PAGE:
When the Fabric is Damaged

Posted on April 4, 2022


I haven’t written about the Russian invasion of, and subsequent atrocities in, Ukraine. There is entirely too much out there, written by folks who are way more knowledgeable and way better writers than I. And I didn’t want to say anything that would have been said before. But now I am.

My mother was born in Ukraine, or rather in a town that is now part of Ukraine. Most Eastern European Jews weren’t welcome within the official borders of any country. Instead, they lived in the contested areas close to those countries, referred to as the Pale of Settlement. The Pale was akin to the Wild West, in the sense that there was often violence, as militaries of different countries fought for the land. The Jews were usually caught in the middle. The year my mother was born, Starokonstantinov was controlled by Russia. It is now part of Ukraine.

I have never referred to my mother as Russian, just as I have never referred to my father as Polish. They were simply Jewish. Throughout the centuries, their families lived wherever they were tolerated. When they no longer were, they moved on.

The small amount of knowledge I have about my mother’s family has been gathered over the last forty years. It took that long to find out the name of my birth grandmother. There were no records kept, or rather, what records existed were in obscure places, like local records, hand-written and stored in the filing cabinets of regional Eastern European offices. In my family’s case, almost none have made it to the internet.

I’ve thought on and off during that time that I would like to see the place where my mother was born and where she spent the first eight years of her life. It’s not an easy place to get to and even if I could get there, I wouldn’t know what I was looking at. Several years ago, I had gone to Warsaw, for a conference. Although Poland was officially the place of my father’s birth, Pinsk, his birth city, is now part of Belarus. I had hoped that being this close would give me some of the flavor of his early life that I sought. It didn’t.

I decided in February that I would try to find some kind of heritage tour to the see my mother’s place of birth, specifically a personal tour, since it was highly unlikely that Starokonstantinov would have been included in any general tour. On February 24, while I was sitting at my laptop searching possibilities, CNN’s breaking news was rolling across my TV screen in the background. Russia had invaded Ukraine. It took a minute for me to even process what was happening on the TV. I looked at the TV, then looked at my laptop, at the list of Jewish heritage tours that Google provided. I turned off the laptop.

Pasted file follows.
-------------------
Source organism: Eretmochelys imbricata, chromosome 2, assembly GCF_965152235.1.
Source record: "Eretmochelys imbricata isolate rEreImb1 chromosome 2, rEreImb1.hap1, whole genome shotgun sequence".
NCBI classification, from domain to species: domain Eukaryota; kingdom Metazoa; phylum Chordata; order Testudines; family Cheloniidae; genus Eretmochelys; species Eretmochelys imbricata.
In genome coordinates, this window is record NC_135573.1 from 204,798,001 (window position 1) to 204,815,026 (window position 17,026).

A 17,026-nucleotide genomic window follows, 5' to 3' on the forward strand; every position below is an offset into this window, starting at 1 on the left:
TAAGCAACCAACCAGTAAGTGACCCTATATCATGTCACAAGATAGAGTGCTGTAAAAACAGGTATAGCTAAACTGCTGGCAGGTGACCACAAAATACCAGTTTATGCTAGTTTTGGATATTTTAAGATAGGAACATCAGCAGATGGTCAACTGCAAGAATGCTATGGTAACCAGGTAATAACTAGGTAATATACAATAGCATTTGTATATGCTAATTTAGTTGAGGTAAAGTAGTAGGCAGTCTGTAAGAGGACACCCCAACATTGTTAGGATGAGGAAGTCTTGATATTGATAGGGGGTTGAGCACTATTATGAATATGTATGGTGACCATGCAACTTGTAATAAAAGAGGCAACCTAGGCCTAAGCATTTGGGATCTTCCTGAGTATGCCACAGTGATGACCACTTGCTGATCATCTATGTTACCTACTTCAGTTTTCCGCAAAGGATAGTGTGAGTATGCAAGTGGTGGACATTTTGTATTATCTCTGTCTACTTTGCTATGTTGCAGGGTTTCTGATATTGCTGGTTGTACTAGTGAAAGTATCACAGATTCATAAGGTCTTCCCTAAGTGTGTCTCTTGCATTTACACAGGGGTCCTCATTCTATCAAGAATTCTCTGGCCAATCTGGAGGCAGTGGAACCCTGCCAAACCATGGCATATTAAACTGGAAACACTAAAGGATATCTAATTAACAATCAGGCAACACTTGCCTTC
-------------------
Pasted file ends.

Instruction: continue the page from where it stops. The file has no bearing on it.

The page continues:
Since that day, I have had the same feelings of outrage and helplessness that most American have. I have donated money and then donated more. Because I teach English to recently arrived adults, I have seen yet a higher level of my own emotions displayed by the students from Russia and Uzbekistan. They are appalled. More than that, they are afraid.

In addition to processing all of this, I am also aware that Starokonstantinov, elusive at best, has become even less of a reality for me than it ever was before. What World War II didn’t destroy of my heritage, Putin may do so now. My family has lost too much already. I know from their history that loss, like determination and resilience, has never been in short supply.

A lot of people have told me that family research isn’t important to them. I can understand that. The world is tough enough to maneuver the way it is now, without adding the huge effort it takes to look backward. But for me, it’s the only way I have of placing myself in time, of being a part of the thread that goes back in time and forward in time. Of that thread being part of the fabric of so much more than myself. If anyone asks me what my spirituality is, the answer is I believe in the fabric.

Putin, with his guns and bombs, is destroying some of that fabric.

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